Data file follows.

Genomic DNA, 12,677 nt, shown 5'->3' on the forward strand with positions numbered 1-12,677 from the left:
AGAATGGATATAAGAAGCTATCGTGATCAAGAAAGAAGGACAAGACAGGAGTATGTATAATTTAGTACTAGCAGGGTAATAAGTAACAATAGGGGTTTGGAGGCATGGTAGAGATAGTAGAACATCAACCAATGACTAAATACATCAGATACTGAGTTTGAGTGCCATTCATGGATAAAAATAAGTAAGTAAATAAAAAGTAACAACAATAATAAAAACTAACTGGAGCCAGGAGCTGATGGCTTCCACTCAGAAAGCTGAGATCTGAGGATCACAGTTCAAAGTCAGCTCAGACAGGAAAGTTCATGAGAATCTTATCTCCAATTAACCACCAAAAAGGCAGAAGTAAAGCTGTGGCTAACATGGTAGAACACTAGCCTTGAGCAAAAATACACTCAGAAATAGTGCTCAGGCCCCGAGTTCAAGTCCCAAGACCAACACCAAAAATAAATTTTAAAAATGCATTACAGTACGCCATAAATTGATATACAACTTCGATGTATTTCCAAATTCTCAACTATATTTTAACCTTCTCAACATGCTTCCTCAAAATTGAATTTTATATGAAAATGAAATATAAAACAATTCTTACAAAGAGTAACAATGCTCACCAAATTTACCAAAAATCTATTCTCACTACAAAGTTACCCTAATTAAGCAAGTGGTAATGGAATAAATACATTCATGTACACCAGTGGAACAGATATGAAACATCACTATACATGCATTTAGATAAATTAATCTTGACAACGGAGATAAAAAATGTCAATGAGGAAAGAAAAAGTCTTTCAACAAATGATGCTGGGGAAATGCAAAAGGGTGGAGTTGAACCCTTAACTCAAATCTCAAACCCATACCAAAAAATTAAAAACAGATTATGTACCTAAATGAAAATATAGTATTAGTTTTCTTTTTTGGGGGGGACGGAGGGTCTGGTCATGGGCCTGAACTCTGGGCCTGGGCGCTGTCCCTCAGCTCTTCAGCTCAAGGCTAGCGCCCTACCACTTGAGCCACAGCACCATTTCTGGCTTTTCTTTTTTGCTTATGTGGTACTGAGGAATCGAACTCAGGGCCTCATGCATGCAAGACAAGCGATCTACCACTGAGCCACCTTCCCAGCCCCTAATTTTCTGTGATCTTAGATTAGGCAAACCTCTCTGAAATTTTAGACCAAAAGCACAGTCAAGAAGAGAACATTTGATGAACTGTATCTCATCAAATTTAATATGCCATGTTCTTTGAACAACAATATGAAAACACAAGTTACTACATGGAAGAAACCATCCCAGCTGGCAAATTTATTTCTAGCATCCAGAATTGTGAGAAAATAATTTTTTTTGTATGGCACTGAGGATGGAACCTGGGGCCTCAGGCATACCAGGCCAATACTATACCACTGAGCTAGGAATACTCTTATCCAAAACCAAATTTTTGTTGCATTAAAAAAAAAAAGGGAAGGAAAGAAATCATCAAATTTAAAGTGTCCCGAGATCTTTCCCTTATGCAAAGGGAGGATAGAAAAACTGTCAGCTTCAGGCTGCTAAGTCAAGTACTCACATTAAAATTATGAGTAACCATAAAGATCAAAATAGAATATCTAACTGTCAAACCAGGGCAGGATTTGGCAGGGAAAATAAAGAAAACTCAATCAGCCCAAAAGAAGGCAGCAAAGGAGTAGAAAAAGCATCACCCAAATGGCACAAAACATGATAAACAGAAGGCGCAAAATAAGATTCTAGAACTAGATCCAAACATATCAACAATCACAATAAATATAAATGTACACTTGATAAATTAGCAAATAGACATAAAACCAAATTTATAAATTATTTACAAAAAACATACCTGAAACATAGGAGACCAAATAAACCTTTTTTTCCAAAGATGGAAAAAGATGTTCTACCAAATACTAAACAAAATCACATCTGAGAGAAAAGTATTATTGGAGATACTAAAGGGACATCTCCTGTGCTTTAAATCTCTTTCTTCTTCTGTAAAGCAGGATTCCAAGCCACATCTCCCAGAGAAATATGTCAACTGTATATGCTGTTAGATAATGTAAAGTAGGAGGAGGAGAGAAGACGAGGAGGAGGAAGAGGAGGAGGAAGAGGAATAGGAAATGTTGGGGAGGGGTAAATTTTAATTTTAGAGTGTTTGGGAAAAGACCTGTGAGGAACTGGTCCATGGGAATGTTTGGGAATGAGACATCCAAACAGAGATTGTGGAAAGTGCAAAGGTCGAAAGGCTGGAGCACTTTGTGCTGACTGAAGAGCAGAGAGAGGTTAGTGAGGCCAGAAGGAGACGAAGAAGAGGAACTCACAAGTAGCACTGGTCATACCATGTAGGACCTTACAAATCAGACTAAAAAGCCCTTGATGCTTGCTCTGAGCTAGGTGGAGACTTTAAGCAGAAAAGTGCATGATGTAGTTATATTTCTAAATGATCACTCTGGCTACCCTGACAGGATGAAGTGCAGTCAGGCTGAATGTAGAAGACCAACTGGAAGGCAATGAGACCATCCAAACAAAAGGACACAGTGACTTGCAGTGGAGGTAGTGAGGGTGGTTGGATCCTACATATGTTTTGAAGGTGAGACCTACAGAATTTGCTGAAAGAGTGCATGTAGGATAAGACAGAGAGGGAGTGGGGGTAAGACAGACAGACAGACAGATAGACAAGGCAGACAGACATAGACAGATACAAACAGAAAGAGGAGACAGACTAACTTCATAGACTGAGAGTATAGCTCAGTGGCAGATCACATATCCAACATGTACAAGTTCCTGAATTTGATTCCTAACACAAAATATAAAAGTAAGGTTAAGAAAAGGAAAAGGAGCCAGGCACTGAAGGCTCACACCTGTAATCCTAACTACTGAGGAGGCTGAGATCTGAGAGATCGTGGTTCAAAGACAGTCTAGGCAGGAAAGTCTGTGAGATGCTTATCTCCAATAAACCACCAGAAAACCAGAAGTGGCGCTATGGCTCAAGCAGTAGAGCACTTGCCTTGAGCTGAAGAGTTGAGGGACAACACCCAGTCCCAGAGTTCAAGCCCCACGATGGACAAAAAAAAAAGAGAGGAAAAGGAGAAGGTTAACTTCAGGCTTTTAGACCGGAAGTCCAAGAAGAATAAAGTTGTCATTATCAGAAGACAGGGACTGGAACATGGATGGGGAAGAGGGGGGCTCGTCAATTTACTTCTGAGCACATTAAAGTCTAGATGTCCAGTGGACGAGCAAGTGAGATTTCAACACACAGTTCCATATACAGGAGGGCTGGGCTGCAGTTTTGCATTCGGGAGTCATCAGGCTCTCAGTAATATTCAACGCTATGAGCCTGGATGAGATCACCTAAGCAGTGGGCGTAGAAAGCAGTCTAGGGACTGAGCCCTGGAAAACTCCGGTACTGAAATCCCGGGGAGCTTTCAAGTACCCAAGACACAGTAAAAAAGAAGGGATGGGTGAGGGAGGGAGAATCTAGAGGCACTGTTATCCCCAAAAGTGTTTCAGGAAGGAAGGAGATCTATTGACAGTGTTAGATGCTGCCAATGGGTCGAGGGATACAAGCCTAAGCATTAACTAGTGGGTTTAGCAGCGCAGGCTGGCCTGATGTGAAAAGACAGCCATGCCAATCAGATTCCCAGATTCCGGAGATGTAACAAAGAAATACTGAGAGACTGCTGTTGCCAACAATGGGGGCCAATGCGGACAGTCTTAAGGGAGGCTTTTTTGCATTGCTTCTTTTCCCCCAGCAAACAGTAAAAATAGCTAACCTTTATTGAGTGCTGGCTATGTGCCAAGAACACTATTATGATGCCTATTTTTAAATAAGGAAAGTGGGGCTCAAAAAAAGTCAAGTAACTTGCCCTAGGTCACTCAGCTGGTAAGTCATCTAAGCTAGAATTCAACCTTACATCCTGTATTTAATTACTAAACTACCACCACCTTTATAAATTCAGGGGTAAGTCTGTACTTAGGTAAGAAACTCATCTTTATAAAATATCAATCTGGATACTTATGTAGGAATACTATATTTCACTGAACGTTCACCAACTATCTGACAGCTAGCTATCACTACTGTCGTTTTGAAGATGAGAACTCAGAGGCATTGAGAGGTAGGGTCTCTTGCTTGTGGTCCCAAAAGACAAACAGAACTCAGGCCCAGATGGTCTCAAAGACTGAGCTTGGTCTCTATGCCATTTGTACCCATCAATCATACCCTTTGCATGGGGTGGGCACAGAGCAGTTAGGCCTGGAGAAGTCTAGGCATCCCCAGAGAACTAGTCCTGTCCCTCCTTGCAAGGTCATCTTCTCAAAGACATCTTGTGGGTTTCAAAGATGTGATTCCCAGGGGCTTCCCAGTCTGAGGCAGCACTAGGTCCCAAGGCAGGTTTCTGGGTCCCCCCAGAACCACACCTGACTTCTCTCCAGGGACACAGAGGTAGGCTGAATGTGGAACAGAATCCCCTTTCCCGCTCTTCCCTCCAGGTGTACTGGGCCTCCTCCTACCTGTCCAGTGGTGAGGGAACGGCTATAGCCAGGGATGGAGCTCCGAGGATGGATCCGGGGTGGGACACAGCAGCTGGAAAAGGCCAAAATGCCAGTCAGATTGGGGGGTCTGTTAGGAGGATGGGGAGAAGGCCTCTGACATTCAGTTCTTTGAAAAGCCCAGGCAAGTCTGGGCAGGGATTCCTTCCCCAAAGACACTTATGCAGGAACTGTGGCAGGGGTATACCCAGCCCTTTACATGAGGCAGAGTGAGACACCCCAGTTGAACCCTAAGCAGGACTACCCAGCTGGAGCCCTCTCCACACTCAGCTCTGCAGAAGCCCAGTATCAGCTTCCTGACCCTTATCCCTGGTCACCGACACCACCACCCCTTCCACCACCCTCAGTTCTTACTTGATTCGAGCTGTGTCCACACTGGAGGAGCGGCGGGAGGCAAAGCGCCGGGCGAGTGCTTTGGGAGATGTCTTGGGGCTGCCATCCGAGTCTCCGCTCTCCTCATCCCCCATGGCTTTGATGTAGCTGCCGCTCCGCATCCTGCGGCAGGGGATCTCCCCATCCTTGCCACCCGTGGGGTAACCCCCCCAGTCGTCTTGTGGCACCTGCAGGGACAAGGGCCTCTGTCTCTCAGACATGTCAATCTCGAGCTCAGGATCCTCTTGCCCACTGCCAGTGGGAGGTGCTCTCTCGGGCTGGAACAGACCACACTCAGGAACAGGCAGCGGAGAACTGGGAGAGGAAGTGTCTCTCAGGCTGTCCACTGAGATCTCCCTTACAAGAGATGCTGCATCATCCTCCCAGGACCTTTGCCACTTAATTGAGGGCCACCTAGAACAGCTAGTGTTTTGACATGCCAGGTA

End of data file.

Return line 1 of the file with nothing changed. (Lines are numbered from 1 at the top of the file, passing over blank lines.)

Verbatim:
Genomic DNA, 12,677 nt, shown 5'->3' on the forward strand with positions numbered 1-12,677 from the left: